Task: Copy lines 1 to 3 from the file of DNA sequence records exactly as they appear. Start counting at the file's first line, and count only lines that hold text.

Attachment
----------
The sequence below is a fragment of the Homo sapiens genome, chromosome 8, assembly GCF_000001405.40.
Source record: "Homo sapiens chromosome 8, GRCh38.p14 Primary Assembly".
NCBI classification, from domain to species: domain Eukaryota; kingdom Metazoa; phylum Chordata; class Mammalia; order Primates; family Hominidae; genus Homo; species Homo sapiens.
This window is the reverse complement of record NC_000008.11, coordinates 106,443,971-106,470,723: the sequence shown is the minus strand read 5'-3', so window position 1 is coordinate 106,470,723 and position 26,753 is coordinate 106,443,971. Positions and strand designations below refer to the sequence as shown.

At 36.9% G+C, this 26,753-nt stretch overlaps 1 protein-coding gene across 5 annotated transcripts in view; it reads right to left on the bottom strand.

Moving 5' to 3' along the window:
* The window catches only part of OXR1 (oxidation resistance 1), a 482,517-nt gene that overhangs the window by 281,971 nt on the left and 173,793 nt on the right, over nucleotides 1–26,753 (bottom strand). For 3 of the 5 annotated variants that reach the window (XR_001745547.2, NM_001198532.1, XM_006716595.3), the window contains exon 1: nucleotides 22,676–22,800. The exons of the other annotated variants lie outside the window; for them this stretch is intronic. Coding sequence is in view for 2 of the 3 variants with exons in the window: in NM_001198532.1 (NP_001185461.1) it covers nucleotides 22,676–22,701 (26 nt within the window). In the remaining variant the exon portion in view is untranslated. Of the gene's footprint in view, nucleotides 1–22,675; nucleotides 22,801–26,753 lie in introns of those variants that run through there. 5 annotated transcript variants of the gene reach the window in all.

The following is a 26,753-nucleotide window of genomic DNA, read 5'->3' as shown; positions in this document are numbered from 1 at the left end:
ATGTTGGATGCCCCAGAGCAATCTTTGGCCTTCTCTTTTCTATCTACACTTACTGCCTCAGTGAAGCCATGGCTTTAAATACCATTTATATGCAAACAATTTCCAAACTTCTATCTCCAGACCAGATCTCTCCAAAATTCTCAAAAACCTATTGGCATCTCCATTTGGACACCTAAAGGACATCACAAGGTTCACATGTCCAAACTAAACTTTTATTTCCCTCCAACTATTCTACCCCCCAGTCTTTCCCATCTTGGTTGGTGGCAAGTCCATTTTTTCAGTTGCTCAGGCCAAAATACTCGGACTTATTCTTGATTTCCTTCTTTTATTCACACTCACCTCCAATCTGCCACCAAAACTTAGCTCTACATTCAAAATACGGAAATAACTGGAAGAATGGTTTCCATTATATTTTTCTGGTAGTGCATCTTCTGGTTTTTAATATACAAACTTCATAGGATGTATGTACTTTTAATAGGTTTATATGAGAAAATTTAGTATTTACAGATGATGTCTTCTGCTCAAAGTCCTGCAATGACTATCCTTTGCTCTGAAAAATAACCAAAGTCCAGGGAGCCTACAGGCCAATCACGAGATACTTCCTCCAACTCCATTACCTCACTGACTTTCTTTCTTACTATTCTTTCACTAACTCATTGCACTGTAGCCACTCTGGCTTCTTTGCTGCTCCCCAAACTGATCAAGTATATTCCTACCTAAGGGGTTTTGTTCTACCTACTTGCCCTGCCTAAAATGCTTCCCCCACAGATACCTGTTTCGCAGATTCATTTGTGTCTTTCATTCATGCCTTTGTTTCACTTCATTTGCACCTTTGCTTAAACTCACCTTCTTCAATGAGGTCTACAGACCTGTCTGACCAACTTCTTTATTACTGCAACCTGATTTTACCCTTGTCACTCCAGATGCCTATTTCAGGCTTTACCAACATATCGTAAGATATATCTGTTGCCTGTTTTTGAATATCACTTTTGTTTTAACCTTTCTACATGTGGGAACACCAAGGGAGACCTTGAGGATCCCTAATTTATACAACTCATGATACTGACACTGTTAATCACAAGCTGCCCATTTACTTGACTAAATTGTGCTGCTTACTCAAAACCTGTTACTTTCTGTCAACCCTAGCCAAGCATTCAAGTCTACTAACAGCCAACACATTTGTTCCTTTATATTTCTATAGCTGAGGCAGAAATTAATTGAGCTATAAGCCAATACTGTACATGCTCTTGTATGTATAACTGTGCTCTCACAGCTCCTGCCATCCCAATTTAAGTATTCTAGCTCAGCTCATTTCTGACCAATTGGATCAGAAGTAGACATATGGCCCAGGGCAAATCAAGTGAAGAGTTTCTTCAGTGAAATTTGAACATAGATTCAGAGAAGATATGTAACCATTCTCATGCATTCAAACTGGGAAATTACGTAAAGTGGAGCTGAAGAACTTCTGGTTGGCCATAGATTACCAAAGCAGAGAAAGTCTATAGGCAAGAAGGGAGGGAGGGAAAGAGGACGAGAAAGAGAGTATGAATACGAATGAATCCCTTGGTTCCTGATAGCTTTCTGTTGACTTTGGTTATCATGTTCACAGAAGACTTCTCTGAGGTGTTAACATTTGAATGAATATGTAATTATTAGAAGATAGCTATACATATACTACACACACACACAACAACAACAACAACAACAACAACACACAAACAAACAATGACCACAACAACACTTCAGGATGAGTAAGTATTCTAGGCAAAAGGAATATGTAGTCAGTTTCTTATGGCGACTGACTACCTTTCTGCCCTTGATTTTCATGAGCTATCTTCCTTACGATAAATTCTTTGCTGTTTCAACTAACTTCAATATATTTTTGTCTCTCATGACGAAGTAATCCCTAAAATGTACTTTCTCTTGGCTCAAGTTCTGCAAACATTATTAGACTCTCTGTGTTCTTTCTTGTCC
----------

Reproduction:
The sequence below is a fragment of the Homo sapiens genome, chromosome 8, assembly GCF_000001405.40.
Source record: "Homo sapiens chromosome 8, GRCh38.p14 Primary Assembly".
NCBI classification, from domain to species: domain Eukaryota; kingdom Metazoa; phylum Chordata; class Mammalia; order Primates; family Hominidae; genus Homo; species Homo sapiens.